LesHamilton Posted by LesHamilton
27th May 2017ce

Dolmen dit Grand Juyan de Roubiac (Dolmen / Quoit / Cromlech)

This dolmen has similar features to some others in the area i.e. http://www.themodernantiquarian.com/site/17864/dolmen_feuilles.html , http://www.themodernantiquarian.com/site/17863/dolmen_lamalou.html and http://www.themodernantiquarian.com/site/17865/dolmen_du_capucin.html
The common features are paved floor ,an ante chamber usually smaller in width and length and the use of indented stones at points in the passage and a surrounding cairn .
tiompan Posted by tiompan
25th May 2017ce

Coolcreen (Barrow / Cairn Cemetery)

We traipsed up a waterlogged lane at the side of some forestry on the north side of the Slieve Bloom range. You never know quite what to expect on these little ventures, and when accompanied by two half-interested companions, trepidation that the discomfort might be a complete waste of time increases with proximity to the goal. This is one of those ones however that lives up to my middling expectations, with some awesome scenery and fairly magical atmosphere.

The first of the five barrows that we encountered as we approached from the west is named a pond barrow on the slightly dodgy entries at the National Monument database. It's very small, quite eroded and relatively dry at the centre, though with the tell-tale rushes signalling that it could be quite wet in winter. You'd almost pass it by as your eye is drawn to the next in the west-to-east line that we followed. This is the most impressive of the five and the most obvious, described on archaeology.ie as a 'mound barrow' and "On top of high ground in mountainous area. Circular flat topped mound (H 3m approx. top diam. 7m; base diam. 15m) with circular depression (Wth 2.5m; D 0.6m) on top with evidence of stone kerbing around depression (possible collapsed burial)." The collapsed, dead thorn tree on the flattened top added to the atmosphere.

We moved over to the middle of the 5 barrows, a so-called 'ring barrow' and indeed it is surrounded by a ring of hawthorn trees. There is a clatter of bushes growing on the mound itself and it's hard to make out, but, like at the mound barrow, there are some stones that may have formed a cist or chamber at one time.

In the next field over are the very large bowl barrow, described on archaeology.ie thus: "Located on top of high ground in mountainous area. Circular raised area (diam 16.5m; H 0.8m) enclosed by a slight bank (Wth 2m; ext. H 1m) and poorly preserved external fosse. Marshy raised interior is unusual." Not far from this a little further east are the very poor remains of the fifth, unclassified barrow.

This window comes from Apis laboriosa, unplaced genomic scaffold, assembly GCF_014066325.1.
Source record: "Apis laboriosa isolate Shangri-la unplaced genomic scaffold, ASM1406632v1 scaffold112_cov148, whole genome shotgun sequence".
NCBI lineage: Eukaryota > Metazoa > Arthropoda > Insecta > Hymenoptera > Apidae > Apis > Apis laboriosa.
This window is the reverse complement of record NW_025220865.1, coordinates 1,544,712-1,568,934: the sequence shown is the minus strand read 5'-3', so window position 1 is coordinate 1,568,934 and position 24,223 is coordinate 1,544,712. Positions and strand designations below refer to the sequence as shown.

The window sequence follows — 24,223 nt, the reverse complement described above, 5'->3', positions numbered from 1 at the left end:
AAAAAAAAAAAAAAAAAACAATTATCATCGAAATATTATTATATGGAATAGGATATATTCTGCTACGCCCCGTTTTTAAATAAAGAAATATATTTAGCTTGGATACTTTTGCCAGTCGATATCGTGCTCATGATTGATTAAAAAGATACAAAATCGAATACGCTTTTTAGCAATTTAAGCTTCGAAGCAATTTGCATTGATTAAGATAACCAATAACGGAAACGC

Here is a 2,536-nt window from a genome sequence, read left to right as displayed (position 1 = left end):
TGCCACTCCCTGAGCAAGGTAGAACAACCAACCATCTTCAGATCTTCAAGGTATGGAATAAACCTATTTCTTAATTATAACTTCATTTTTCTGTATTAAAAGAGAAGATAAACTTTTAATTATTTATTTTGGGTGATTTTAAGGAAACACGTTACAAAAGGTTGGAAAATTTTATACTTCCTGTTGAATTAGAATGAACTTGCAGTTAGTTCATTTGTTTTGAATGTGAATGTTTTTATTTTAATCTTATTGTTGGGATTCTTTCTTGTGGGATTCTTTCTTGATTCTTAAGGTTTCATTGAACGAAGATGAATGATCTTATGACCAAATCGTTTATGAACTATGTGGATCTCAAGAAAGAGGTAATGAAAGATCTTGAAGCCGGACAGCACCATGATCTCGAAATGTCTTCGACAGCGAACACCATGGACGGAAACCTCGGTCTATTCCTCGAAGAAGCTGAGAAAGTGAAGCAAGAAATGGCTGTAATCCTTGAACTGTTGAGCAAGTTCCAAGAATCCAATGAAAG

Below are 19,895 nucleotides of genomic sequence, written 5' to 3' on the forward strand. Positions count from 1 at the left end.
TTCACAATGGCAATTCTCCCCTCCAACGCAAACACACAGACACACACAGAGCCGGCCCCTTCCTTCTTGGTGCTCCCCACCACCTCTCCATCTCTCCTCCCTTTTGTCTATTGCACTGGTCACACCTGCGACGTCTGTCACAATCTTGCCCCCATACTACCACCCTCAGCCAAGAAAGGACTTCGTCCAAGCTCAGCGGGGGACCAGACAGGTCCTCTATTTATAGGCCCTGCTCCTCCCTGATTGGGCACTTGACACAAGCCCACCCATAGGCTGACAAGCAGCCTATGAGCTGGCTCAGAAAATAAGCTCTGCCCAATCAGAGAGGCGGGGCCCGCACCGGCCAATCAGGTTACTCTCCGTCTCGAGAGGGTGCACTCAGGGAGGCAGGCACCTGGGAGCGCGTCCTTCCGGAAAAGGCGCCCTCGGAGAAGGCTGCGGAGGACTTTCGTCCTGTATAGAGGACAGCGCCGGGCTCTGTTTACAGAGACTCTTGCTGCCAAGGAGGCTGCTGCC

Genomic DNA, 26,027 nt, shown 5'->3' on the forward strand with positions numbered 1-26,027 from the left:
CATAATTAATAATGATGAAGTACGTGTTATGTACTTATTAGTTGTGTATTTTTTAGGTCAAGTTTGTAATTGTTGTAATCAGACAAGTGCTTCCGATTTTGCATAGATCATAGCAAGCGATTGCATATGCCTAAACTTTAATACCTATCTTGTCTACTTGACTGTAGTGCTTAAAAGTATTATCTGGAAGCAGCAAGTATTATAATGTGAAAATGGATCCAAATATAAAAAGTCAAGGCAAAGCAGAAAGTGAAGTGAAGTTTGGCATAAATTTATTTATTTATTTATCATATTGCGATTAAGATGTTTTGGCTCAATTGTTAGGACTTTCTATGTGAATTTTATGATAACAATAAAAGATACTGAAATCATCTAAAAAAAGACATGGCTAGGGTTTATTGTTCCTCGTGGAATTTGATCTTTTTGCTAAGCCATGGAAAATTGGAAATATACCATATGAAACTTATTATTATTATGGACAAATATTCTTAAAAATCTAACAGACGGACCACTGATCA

The records for these at archaeology.ie are incorrect, with the bowl barrow and the mound barrow inverted and the ring barrow description given for the most easterly, least impressive of the five.

We spent quite a while here, only taking our leave when the bullocks in the fields decided that we did have food after all and approached us expectantly.
ryaner Posted by ryaner
22nd May 2017ce

Chatton Camp (Hillfort)

In between Chatton hill rock art panels, and the amazing Kettley crag is this smart little hill fort, well, I think it's smart, so I'm quite staggered that no ones added any pictures or the site.
The entrance faces south east and on the left side of the entry looking in there is some large chunks of masonry. Two substantial concentric banks with at least one hut circle surviving within. Also within the fort is another rock art panel, apparently dubbed Chatton 4, a very large ring has been carved, next to it a line of quarrying holes, but after seeing picture 80 by Pebbles I can see that there was more there than the big ring, so not only am I crap at finding the art panels I'm also crap at looking at them.
I think I'll stick mainly to big stones, circles and cairns, so i'll start with a toddle down the hill to Kettley crag rock art panel.
postman Posted by postman
21st May 2017ce

Chatton (Cup and Ring Marks / Rock Art)

Like everyone else I mainly came to see Kettley crags amazing rock art but got so much more for my money.
The parking place now has no long shed at all, black or otherwise, I also never saw any information board, but I wasn't looking for one.
A stile leads one into the first field, there was a poor little lamb stuck under it, Eric tip toed over it then wriggled free and ran off, I joined Eric and we tramped up the hill towards a gate and another stile.
Soon enough we started coming across many rocks and stones, we looked hard, at every sheet of rock and every boulder we came across, but inbetween the car and the trig point we only found the one panel, a very poor performance, if I were a football team I would've lost 8-1, if I were an American president I'd have got impeached. In my defence, there's very little rock art any where near where I live, so i'm more used to looking for big stones, circle and cairns, some of the carvings are quite worn, the light was very bright and not conducive to viewing faint carvings, I cant believe that one myself, either way the big white rock sheet was the only one I found, out of maybe a dozen, very poor. I did find a hillfort no else seems to care about though.
postman Posted by postman
21st May 2017ce